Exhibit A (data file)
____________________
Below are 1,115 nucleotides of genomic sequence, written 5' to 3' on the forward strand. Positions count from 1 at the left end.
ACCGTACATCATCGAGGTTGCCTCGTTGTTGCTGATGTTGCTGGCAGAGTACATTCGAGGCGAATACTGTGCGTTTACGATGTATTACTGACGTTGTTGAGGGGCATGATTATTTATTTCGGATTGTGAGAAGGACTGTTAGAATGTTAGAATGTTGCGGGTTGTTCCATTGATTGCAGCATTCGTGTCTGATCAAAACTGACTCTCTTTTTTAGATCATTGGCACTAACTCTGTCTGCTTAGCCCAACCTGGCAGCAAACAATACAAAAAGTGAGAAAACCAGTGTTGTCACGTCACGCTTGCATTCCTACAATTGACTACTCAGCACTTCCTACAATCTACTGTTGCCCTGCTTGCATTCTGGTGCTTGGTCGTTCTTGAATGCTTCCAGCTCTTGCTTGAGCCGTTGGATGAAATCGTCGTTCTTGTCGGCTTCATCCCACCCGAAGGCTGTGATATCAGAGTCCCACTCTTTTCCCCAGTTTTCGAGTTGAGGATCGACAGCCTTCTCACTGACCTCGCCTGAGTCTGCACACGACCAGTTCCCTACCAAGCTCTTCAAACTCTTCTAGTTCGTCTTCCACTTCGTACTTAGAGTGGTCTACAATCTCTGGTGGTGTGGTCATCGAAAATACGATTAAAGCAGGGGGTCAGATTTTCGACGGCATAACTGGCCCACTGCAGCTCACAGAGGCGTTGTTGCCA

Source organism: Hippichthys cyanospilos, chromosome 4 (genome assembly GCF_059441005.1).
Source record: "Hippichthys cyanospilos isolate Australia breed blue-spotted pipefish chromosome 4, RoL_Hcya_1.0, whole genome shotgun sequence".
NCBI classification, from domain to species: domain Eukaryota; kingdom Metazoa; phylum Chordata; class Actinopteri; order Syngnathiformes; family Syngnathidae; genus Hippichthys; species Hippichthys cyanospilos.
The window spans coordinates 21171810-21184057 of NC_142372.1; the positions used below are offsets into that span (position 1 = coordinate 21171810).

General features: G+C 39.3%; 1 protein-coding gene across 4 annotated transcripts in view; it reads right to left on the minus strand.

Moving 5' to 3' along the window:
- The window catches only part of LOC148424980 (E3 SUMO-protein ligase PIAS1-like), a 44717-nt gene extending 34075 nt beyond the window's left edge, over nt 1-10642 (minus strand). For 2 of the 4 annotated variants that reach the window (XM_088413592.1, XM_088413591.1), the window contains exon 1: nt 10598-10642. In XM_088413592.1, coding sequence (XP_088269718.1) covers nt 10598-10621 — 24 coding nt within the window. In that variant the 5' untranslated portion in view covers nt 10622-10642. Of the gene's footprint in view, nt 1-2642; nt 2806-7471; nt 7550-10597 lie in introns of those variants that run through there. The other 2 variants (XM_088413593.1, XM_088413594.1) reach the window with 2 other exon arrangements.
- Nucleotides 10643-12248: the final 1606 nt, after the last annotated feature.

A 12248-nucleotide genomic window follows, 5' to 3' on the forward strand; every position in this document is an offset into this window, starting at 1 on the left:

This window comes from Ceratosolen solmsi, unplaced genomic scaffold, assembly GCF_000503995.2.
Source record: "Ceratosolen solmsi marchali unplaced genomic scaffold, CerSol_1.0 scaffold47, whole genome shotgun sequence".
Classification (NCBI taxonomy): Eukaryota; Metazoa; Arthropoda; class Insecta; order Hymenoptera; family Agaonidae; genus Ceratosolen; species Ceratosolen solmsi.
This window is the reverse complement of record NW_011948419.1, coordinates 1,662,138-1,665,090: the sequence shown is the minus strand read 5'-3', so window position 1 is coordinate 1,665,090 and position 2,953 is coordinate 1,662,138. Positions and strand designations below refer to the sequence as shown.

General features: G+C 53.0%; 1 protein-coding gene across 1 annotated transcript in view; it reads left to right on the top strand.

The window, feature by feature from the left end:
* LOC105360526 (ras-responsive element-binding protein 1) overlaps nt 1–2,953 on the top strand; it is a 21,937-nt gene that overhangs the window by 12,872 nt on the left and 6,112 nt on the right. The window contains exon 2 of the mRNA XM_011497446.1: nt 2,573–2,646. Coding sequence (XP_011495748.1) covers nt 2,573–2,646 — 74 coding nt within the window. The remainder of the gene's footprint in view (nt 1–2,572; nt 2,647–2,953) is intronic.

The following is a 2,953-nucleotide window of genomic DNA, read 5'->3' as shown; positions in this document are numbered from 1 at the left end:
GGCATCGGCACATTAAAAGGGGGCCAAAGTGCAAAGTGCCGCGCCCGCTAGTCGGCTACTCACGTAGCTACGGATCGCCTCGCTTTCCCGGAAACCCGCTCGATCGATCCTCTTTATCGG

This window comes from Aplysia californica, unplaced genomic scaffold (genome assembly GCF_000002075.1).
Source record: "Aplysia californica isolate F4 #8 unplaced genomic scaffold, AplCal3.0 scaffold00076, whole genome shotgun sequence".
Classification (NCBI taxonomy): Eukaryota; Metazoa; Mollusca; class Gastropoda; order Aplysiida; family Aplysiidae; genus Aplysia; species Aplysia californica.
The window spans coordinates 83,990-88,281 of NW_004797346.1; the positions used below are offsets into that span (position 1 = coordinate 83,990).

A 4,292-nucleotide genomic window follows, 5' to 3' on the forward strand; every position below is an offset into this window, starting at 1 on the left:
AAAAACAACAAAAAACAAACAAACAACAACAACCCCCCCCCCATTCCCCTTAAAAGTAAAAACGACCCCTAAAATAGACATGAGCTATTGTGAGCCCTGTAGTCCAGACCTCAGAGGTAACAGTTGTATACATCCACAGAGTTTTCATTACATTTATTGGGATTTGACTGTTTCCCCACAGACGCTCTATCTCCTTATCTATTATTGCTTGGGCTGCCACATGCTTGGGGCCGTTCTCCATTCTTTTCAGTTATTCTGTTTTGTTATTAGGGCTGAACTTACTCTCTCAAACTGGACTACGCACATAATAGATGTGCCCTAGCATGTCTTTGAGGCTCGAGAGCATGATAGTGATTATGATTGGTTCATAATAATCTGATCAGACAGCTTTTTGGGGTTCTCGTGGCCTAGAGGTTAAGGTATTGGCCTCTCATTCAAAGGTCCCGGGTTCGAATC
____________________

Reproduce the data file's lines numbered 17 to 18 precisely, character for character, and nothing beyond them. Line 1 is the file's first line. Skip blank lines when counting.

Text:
The window, feature by feature from the left end:
* LOC105360526 (ras-responsive element-binding protein 1) overlaps nt 1–2,953 on the top strand; it is a 21,937-nt gene that overhangs the window by 12,872 nt on the left and 6,112 nt on the right. The window contains exon 2 of the mRNA XM_011497446.1: nt 2,573–2,646. Coding sequence (XP_011495748.1) covers nt 2,573–2,646 — 74 coding nt within the window. The remainder of the gene's footprint in view (nt 1–2,572; nt 2,647–2,953) is intronic.